Showing posts from October, 2020


I'm thrilled to find Sarah Venart's fine new book, I AM THE BIG HEART , in the mailbox. I walk back to the house so absorbed in it I forget to check the pines that line the lane for the owl that sometimes waits there, watching. Thrilled because it was fourteen years in the making, Sarah says, at times with much uncertainty over whether it would get made at all. Thrilled because I got to watch some of the poems taking shape (see Sarah's revision worksheets for four poems, from draft to publication, here ). The cover is unsettling and beautiful, and the book is thicker than I'd imagined - partly that luxurious paper all Brick's books are printed on, partly the hospitable distillation of a whole lot of thoughtful and passionate and sometimes resistant living. Hospitality, especially when it feels like invitation, is one of the best things to find in a poem. When the poem goes "here's what this is like for me; how is it for you?" I feel a little more alive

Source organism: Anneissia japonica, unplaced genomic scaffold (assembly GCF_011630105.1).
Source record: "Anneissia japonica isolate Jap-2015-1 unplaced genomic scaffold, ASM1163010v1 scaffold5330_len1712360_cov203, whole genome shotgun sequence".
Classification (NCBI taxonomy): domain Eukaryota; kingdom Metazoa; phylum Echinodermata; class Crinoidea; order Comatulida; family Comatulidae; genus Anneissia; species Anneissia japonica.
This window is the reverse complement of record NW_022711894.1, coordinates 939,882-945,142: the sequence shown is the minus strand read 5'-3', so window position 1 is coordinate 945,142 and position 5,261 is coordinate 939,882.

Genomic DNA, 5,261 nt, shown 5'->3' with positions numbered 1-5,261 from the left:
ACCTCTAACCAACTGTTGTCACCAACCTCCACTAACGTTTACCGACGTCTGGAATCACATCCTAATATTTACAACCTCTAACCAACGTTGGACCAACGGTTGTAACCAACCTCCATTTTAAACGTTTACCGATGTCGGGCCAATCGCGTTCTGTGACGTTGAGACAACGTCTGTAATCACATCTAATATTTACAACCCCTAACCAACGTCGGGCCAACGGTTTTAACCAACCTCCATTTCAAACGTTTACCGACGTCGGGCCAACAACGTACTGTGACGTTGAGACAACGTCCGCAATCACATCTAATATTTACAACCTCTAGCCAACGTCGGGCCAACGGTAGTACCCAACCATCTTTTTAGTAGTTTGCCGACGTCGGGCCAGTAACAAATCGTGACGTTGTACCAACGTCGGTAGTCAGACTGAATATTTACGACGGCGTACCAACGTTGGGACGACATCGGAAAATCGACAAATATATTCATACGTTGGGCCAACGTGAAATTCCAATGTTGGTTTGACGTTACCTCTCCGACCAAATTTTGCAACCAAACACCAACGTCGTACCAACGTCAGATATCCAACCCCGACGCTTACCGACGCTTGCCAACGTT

"If you don't like what you wrote, don't think about the words, just remember it better." I'm paraphrasing Robert Hass's advice on revision in a dimly-recalled Vimeo of a talk given in Rotterdam , a paraphrase itself of something Jack Kerouac once said. The context was a discussion of the sources of poetry according to Rilke (memory, dream, art) and its subjects (joy, longing, grief). Hass had set up a quick exercise in noting a location for each of those emotions. Just before this, someone in the audience asked about revision, to which Hass responded with an anecdote (about Robert Duncan and his poem " My Mother Would Be a Falconress ") that suggested a poem only acquires the name 'poem' when all the writing is done, essentially another way of saying writing is rewriting is writing. I recall, as a young person just beginning to find my own poems, asking a friend about her process and how she knew when a poem was finished. The quest